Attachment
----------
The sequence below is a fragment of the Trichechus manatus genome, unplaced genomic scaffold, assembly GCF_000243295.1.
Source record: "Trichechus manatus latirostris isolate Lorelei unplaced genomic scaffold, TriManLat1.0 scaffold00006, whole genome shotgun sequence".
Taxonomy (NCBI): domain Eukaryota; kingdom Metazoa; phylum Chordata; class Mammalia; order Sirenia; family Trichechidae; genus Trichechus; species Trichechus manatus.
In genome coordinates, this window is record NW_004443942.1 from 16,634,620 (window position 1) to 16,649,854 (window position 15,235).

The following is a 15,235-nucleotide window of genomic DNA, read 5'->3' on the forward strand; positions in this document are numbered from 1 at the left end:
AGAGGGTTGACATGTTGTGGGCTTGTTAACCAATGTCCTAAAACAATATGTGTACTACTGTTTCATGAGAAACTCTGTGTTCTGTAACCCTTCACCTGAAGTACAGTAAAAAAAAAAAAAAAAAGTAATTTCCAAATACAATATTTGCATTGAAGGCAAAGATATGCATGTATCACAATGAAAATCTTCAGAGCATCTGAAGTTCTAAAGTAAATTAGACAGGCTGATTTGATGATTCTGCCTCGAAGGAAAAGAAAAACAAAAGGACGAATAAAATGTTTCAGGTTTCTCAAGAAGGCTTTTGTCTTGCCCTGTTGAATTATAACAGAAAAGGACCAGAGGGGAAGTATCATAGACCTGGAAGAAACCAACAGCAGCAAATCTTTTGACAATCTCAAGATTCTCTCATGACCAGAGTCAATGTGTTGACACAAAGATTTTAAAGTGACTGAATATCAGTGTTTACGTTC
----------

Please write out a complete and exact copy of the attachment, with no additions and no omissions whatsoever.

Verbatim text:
The sequence below is a fragment of the Trichechus manatus genome, unplaced genomic scaffold, assembly GCF_000243295.1.
Source record: "Trichechus manatus latirostris isolate Lorelei unplaced genomic scaffold, TriManLat1.0 scaffold00006, whole genome shotgun sequence".
Taxonomy (NCBI): domain Eukaryota; kingdom Metazoa; phylum Chordata; class Mammalia; order Sirenia; family Trichechidae; genus Trichechus; species Trichechus manatus.
In genome coordinates, this window is record NW_004443942.1 from 16,634,620 (window position 1) to 16,649,854 (window position 15,235).

The following is a 15,235-nucleotide window of genomic DNA, read 5'->3' on the forward strand; positions in this document are numbered from 1 at the left end:
AGAGGGTTGACATGTTGTGGGCTTGTTAACCAATGTCCTAAAACAATATGTGTACTACTGTTTCATGAGAAACTCTGTGTTCTGTAACCCTTCACCTGAAGTACAGTAAAAAAAAAAAAAAAAAGTAATTTCCAAATACAATATTTGCATTGAAGGCAAAGATATGCATGTATCACAATGAAAATCTTCAGAGCATCTGAAGTTCTAAAGTAAATTAGACAGGCTGATTTGATGATTCTGCCTCGAAGGAAAAGAAAAACAAAAGGACGAATAAAATGTTTCAGGTTTCTCAAGAAGGCTTTTGTCTTGCCCTGTTGAATTATAACAGAAAAGGACCAGAGGGGAAGTATCATAGACCTGGAAGAAACCAACAGCAGCAAATCTTTTGACAATCTCAAGATTCTCTCATGACCAGAGTCAATGTGTTGACACAAAGATTTTAAAGTGACTGAATATCAGTGTTTACGTTC